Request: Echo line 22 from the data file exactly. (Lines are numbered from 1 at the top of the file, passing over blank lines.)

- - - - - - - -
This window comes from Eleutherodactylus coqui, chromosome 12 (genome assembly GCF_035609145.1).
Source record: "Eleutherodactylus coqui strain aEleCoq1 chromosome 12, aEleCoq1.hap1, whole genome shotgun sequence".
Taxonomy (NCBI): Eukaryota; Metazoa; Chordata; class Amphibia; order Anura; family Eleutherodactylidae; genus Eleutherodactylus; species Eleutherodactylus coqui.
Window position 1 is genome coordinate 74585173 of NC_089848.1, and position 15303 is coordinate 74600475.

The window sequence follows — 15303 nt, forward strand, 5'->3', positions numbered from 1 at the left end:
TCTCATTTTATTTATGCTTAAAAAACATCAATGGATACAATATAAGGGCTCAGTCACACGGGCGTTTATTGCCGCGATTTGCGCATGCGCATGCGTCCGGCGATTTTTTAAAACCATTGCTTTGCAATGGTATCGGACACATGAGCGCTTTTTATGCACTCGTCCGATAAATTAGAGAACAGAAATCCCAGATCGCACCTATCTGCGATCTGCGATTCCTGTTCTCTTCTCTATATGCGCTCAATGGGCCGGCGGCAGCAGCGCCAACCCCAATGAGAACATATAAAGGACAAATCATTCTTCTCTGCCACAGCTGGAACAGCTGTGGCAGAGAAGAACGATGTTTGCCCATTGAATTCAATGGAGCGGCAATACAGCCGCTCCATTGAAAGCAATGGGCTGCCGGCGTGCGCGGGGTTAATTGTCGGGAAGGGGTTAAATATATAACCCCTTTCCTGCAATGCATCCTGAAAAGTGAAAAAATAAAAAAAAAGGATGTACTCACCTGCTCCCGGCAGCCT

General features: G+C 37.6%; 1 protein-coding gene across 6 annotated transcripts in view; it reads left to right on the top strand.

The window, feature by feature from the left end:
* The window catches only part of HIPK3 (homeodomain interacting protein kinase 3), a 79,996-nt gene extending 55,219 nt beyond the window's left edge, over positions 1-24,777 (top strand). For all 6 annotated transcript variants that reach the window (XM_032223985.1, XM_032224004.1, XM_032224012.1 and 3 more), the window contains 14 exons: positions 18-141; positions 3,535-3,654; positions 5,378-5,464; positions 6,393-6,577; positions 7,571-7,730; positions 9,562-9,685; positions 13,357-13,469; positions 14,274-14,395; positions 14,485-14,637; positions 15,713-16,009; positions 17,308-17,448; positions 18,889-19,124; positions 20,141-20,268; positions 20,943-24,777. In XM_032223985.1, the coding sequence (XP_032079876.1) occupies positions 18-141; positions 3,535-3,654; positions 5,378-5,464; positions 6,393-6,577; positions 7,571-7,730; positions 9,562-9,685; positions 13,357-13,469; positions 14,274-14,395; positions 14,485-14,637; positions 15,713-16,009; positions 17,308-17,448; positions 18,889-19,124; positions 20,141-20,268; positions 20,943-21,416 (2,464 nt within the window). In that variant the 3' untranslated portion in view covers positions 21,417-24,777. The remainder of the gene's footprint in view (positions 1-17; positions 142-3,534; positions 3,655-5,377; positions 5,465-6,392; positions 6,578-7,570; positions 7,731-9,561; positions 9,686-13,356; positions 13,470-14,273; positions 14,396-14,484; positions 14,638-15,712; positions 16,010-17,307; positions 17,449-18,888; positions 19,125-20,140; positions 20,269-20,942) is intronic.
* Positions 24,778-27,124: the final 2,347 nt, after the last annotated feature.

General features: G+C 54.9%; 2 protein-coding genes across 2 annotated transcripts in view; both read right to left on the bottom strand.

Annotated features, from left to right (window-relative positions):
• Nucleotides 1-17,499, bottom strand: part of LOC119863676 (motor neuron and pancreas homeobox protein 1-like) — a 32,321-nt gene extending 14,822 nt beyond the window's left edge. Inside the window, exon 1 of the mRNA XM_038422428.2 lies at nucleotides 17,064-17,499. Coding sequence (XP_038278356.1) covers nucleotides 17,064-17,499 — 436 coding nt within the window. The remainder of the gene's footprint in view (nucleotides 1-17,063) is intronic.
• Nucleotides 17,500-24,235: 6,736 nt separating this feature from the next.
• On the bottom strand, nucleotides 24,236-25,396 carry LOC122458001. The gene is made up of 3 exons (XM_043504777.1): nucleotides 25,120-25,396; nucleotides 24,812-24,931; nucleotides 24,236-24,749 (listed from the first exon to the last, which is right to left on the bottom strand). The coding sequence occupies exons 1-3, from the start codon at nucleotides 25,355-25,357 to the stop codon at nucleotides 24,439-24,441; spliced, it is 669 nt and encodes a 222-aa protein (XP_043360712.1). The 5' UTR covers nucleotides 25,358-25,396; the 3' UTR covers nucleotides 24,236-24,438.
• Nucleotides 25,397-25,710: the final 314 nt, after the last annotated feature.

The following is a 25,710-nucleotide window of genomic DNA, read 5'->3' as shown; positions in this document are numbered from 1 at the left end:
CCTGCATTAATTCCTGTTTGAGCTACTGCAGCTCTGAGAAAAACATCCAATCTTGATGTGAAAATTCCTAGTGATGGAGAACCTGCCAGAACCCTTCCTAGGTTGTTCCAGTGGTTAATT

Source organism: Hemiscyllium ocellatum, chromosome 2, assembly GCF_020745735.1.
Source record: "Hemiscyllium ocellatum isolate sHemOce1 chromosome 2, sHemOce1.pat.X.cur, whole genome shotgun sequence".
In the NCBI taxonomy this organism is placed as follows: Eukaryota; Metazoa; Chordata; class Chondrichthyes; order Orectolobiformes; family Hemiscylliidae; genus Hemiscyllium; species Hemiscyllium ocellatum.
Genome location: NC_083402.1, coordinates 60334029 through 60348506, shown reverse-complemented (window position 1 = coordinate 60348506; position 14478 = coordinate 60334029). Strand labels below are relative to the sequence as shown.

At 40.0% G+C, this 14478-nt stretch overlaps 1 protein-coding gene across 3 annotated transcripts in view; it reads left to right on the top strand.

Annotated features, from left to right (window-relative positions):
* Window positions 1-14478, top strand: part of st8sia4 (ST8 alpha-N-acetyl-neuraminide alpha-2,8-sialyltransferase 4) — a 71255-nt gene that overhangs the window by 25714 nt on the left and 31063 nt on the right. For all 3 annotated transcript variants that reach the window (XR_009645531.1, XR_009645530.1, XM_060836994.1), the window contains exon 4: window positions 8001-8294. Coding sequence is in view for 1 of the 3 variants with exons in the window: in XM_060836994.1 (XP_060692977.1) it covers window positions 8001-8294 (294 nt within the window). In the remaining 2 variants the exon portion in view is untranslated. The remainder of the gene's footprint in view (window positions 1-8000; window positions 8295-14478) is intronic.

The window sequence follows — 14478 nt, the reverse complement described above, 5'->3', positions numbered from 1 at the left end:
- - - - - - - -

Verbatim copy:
Genome location: NC_083402.1, coordinates 60334029 through 60348506, shown reverse-complemented (window position 1 = coordinate 60348506; position 14478 = coordinate 60334029). Strand labels below are relative to the sequence as shown.